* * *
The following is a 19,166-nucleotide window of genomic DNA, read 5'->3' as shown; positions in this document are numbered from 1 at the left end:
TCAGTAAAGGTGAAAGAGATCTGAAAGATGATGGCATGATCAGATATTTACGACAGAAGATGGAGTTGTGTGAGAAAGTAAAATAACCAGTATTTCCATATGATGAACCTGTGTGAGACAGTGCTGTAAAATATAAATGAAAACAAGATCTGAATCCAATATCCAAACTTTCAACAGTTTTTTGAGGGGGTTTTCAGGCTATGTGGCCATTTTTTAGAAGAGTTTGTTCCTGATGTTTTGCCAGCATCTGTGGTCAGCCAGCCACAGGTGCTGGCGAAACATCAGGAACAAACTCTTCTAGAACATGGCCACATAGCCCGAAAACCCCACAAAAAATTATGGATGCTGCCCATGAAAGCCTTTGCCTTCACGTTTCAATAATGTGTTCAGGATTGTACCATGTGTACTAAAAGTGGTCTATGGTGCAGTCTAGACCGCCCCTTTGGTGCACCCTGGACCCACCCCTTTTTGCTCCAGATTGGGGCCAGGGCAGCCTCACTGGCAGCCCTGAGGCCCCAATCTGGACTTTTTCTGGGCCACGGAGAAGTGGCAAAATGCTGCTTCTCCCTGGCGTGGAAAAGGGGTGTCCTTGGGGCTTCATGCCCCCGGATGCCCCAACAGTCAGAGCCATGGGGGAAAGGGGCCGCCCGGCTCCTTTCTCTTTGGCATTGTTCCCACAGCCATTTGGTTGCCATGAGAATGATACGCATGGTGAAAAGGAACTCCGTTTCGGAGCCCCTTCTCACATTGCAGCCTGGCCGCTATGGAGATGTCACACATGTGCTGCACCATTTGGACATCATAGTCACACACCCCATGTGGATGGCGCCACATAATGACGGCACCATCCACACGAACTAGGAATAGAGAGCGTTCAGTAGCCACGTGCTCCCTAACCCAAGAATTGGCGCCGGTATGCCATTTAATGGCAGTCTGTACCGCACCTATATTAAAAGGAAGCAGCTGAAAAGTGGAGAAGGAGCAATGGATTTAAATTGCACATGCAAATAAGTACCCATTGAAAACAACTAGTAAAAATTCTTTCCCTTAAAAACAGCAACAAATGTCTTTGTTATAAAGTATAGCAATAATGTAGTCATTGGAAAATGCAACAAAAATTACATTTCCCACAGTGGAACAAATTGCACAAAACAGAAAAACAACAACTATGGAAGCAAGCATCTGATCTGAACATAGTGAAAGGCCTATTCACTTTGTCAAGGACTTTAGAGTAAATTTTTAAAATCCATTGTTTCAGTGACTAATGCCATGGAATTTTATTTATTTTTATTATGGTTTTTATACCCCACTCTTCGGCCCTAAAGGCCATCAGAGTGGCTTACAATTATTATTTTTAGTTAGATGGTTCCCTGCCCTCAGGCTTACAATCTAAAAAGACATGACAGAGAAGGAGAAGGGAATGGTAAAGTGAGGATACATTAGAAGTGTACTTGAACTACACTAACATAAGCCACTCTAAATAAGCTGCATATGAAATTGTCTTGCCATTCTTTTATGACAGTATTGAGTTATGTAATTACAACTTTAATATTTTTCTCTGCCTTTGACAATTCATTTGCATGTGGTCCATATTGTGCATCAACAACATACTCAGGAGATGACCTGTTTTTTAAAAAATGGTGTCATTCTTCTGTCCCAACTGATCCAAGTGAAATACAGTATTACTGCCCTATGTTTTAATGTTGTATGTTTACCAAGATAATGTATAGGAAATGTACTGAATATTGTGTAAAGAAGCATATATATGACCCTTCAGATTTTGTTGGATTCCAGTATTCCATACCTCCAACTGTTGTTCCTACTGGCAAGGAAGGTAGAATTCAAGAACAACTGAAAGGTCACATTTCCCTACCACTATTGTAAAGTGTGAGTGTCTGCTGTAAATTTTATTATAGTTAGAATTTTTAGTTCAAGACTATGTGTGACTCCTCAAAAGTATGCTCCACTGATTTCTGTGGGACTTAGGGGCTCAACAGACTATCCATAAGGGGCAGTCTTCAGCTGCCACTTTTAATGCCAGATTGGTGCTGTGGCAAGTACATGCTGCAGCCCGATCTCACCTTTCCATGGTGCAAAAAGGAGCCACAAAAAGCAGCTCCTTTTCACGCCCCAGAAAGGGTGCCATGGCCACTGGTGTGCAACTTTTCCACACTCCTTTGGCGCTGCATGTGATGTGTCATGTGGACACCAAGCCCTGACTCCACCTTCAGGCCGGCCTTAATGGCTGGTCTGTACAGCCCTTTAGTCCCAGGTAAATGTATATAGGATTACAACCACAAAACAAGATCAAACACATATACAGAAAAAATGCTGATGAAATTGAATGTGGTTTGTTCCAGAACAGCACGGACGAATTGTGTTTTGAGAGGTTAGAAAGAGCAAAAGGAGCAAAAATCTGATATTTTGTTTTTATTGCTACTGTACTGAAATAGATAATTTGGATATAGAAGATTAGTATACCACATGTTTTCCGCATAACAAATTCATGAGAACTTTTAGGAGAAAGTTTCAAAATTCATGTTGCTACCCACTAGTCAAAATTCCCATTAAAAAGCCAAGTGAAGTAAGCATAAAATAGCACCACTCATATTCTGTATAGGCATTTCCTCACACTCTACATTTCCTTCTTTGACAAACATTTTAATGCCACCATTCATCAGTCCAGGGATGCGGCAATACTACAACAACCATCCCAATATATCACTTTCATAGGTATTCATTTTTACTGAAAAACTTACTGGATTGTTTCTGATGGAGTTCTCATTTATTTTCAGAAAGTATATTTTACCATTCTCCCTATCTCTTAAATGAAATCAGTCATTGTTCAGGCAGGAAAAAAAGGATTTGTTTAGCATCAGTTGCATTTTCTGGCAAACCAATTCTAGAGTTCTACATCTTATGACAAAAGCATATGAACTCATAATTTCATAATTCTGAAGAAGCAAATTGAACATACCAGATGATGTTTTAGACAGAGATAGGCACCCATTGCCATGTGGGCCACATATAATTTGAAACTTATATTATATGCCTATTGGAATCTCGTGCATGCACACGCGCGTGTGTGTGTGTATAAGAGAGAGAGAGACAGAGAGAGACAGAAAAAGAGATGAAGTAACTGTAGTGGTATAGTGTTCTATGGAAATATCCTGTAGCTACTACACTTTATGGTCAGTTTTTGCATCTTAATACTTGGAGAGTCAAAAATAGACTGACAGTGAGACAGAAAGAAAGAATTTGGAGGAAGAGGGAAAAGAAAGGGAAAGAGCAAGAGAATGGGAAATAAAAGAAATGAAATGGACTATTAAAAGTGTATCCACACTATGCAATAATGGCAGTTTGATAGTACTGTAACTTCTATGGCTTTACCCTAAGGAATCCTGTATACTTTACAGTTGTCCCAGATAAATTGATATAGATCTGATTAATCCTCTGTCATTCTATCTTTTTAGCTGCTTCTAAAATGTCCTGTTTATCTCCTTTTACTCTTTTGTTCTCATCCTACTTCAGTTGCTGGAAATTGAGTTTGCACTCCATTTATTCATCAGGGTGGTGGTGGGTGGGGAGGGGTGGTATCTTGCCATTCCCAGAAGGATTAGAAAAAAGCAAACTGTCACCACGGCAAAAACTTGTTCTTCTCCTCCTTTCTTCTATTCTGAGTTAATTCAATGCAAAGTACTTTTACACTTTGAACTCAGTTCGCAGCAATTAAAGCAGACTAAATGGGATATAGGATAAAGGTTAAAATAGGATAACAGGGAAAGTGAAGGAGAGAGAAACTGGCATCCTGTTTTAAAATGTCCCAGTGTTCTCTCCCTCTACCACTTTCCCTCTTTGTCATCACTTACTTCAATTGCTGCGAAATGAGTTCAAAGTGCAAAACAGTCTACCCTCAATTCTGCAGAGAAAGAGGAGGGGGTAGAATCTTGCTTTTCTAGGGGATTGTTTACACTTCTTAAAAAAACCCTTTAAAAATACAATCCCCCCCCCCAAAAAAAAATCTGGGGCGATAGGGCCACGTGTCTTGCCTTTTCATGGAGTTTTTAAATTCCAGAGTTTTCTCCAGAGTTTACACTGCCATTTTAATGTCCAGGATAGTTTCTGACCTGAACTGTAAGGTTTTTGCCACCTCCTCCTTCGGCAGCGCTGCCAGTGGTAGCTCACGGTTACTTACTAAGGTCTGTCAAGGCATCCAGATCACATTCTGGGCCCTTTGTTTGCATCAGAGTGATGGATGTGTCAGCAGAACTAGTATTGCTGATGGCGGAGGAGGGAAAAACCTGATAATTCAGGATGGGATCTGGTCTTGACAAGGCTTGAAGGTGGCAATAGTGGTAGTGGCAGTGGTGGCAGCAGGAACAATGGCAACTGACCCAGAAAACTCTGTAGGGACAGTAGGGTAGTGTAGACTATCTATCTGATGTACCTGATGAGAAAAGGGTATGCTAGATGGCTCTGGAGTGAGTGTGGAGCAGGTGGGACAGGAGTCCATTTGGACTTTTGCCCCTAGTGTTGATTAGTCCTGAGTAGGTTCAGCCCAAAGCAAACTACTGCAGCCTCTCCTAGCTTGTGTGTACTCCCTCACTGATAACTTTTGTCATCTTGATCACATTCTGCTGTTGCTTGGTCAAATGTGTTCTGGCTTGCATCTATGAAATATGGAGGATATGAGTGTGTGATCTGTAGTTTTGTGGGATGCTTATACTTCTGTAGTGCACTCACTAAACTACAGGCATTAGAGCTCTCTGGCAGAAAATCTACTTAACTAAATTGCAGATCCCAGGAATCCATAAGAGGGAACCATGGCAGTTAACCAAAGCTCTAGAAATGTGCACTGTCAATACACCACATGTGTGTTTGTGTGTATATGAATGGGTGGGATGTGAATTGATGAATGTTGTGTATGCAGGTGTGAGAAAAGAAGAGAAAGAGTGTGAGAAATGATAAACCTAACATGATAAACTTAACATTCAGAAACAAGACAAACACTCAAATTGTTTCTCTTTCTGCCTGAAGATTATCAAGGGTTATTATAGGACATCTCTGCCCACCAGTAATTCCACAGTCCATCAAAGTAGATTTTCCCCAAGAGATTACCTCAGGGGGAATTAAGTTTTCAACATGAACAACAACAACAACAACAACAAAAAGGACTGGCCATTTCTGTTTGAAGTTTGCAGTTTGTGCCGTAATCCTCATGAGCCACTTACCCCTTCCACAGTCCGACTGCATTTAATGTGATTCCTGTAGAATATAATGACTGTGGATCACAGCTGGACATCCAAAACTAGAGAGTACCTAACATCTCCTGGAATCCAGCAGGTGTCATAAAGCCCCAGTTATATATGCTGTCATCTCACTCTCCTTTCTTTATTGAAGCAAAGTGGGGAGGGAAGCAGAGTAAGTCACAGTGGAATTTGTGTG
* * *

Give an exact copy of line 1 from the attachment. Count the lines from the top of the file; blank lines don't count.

The following is a 19,166-nucleotide window of genomic DNA, read 5'->3' as shown; positions in this document are numbered from 1 at the left end: